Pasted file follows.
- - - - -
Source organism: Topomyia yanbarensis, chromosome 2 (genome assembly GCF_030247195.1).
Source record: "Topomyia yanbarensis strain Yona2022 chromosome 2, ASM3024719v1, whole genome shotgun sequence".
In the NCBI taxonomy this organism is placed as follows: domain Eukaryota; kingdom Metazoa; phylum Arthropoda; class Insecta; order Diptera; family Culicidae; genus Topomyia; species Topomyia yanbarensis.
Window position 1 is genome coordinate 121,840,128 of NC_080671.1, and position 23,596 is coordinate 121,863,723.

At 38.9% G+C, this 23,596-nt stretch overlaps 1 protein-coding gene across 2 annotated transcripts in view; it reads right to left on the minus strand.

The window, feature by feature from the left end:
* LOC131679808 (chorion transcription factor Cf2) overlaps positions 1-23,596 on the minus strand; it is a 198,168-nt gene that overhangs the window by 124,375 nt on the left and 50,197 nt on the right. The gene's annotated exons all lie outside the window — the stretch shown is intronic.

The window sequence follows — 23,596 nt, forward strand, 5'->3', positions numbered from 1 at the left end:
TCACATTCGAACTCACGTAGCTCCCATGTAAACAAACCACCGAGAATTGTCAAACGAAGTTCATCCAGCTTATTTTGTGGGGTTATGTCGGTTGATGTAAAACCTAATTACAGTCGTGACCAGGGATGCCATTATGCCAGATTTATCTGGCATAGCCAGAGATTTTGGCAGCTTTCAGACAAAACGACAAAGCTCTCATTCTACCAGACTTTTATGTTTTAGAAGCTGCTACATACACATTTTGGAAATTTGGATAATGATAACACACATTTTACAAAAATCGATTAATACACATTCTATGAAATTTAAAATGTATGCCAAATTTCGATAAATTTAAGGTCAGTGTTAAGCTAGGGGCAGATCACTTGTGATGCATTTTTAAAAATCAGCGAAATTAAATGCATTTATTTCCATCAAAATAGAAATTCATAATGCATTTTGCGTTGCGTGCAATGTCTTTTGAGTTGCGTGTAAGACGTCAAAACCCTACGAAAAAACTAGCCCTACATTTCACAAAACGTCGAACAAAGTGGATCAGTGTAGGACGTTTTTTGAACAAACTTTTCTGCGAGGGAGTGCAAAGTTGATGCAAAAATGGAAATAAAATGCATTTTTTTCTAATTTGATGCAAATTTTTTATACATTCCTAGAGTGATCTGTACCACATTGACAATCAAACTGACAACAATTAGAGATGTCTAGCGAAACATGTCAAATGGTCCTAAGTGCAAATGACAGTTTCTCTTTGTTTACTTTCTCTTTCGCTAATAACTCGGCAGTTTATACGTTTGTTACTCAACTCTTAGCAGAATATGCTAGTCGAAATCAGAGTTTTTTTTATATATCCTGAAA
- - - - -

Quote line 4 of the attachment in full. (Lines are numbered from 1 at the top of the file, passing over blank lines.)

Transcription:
Window position 1 is genome coordinate 121,840,128 of NC_080671.1, and position 23,596 is coordinate 121,863,723.